To achieve the double-digit growth mentioned above, printhead manufacturers must reinvent their business model. The “razor-blade” approach used in the consumer market is not suitable for other applications. The printhead is more and more a permanent (or semi-permanent) device, core of an industrial printing apparatus,. Industrial companies are not ready to pay for inks like today’s consumer does.
New players want their piece of cake, but at a reasonable cost
The printhead manufacturer landscape has changed in the last decade. Minor consumer market players like Olivetti and Kodak have discontinued activity, and Lexmark recently sold its inkjet unit to the Japanese company Funai.
Giant firms are consolidating their position in order to cover the entire printing industry and offer a broad range of printheads in various droplet sizes, grayscales, and ink types to fire. These companies are also looking to increase sales through organic growth or via acquisitions. For example, Epson announced plans to triple its MEMS PrecisionCore printhead production by building a new factory, scheduled to commence operations at the end of 2016. And in 2009, Canon acquired the Dutch company Océ as a means of expanding and strengthening its position in the commercial printer market. The most interesting phenomenon in the last month is the fast-growing interest in MEMS technologies, with several companies currently working to develop MEMS-based printheads.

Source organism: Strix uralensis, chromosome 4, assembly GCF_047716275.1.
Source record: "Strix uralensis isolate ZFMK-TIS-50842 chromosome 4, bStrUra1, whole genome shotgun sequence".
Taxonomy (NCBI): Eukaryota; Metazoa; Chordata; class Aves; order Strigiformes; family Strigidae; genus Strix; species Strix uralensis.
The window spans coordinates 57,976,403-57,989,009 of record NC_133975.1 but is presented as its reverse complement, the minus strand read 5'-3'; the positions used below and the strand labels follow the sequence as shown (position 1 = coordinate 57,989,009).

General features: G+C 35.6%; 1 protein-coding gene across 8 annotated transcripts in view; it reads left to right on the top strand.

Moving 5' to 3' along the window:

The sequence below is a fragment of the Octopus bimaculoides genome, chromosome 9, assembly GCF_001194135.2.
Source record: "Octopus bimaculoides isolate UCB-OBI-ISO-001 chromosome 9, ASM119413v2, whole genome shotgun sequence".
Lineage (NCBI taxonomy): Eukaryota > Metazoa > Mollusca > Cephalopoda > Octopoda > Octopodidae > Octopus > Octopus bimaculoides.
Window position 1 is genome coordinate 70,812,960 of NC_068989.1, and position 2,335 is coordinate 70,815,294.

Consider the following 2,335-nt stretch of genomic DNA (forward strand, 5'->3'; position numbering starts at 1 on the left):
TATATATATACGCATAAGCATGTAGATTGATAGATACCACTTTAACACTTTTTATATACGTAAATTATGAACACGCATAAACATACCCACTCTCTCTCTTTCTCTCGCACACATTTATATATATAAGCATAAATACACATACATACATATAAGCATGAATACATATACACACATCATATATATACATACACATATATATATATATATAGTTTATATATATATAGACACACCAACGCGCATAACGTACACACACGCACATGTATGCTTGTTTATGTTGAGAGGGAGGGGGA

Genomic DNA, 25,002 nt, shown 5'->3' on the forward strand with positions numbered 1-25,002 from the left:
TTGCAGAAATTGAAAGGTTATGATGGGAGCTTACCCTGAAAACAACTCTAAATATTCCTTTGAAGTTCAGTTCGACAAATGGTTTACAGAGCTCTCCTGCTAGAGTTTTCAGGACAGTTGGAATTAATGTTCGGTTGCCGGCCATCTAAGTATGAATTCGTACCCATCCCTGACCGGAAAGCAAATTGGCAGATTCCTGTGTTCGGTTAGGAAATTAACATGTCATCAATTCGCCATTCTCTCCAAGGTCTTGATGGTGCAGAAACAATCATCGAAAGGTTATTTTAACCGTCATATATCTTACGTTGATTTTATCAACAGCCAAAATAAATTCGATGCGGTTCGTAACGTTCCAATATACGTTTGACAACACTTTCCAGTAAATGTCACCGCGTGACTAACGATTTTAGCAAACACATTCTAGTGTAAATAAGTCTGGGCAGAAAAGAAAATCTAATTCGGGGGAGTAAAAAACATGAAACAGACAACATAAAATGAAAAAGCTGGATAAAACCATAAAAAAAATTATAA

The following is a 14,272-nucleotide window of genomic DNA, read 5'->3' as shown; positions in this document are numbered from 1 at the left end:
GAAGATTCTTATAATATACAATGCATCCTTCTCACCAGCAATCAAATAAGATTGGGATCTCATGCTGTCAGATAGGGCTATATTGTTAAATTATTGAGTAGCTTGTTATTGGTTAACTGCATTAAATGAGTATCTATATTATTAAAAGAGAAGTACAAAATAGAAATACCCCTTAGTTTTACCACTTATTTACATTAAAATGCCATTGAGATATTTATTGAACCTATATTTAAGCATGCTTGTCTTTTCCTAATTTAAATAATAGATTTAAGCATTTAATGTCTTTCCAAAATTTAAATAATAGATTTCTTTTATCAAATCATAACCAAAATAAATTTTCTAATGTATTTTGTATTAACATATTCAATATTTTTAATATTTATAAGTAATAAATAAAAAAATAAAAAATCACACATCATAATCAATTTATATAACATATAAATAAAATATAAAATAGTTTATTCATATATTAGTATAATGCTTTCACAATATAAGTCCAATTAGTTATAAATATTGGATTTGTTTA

This report covers the new entrants and projects in the MEMS market – for instance, XAAR’s 5601 printhead and Ricoh’sTH5240 printhead – as well as the challenges new players face related to MEMS development and manufacturing.
Thermal and piezo: two major technologies, two different approaches, one common goal
From HP’s “Scalable Printing Technology” (SPT) and all its related printhead technologies, to Canon’s “FINE” technology and Epson’s PrecisionCore, printhead manufacturers worldwide share a common goal: to produce better, faster printheads at a lower cost.
Most piezo-based printheads use PZT materials, but there’s strong interest in using thin-film PZT deposition instead of bulk PZT. Advantages to using thin-film PZT include better control of drop size for grayscale and lower required power consumption. PZT material can be deposited by sol-gel or sputtering techniques. Thin-film PZT is already being used in the Samba printhead from FujiFilm Dimatix, and PrecisionCore TFP-based printheads. Several companies (including STMicroelectronics, Rohm Semiconductor, and Silicon Sensing Systems) are currently offering PZT deposition services for manufacturing inkjet printheads.
MEMS technologies provide high-resolution capabilities and a high level of scalability that’s of interest to a broad range of applications, particularly in commercial printing, packaging, and textiles. MEMS offer a diverse suite of single-pass printheads requiring accurate assembly control and integrated maintenance for avoiding misalignment of drop ejection and clogged nozzles.
Objectives of the Report
This report’s objectives are to:
- Provide an understanding of MEMS printhead market evolution
- Clarify the different market segments and applications
- Offer a clear understanding of each market segment’s trends, drivers, and issues
- Deliver key information on MEMS printhead players
- Discuss MEMS technology trends for printhead devices
- Highlight changes in supply chain organization